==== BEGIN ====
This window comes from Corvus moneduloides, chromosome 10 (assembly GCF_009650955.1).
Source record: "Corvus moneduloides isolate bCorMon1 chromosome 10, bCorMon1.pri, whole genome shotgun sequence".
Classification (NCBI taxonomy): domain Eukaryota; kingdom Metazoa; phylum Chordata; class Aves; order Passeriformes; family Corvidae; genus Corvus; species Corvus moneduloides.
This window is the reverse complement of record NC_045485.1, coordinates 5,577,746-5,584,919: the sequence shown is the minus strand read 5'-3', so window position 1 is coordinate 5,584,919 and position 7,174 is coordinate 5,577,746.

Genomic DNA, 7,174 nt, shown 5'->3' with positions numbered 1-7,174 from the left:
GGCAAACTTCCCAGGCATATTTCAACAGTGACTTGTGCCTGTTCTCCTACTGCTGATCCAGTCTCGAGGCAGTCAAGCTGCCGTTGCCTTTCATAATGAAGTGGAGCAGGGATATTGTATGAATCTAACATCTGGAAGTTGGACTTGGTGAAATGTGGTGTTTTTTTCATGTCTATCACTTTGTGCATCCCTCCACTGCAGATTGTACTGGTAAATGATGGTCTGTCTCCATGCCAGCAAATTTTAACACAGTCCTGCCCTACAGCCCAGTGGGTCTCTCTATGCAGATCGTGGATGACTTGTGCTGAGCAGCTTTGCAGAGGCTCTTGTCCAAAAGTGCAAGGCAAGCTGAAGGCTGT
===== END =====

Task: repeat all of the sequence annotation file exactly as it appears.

This window comes from Corvus moneduloides, chromosome 10 (assembly GCF_009650955.1).
Source record: "Corvus moneduloides isolate bCorMon1 chromosome 10, bCorMon1.pri, whole genome shotgun sequence".
Classification (NCBI taxonomy): domain Eukaryota; kingdom Metazoa; phylum Chordata; class Aves; order Passeriformes; family Corvidae; genus Corvus; species Corvus moneduloides.
This window is the reverse complement of record NC_045485.1, coordinates 5,577,746-5,584,919: the sequence shown is the minus strand read 5'-3', so window position 1 is coordinate 5,584,919 and position 7,174 is coordinate 5,577,746.

Genomic DNA, 7,174 nt, shown 5'->3' with positions numbered 1-7,174 from the left:
GGCAAACTTCCCAGGCATATTTCAACAGTGACTTGTGCCTGTTCTCCTACTGCTGATCCAGTCTCGAGGCAGTCAAGCTGCCGTTGCCTTTCATAATGAAGTGGAGCAGGGATATTGTATGAATCTAACATCTGGAAGTTGGACTTGGTGAAATGTGGTGTTTTTTTCATGTCTATCACTTTGTGCATCCCTCCACTGCAGATTGTACTGGTAAATGATGGTCTGTCTCCATGCCAGCAAATTTTAACACAGTCCTGCCCTACAGCCCAGTGGGTCTCTCTATGCAGATCGTGGATGACTTGTGCTGAGCAGCTTTGCAGAGGCTCTTGTCCAAAAGTGCAAGGCAAGCTGAAGGCTGT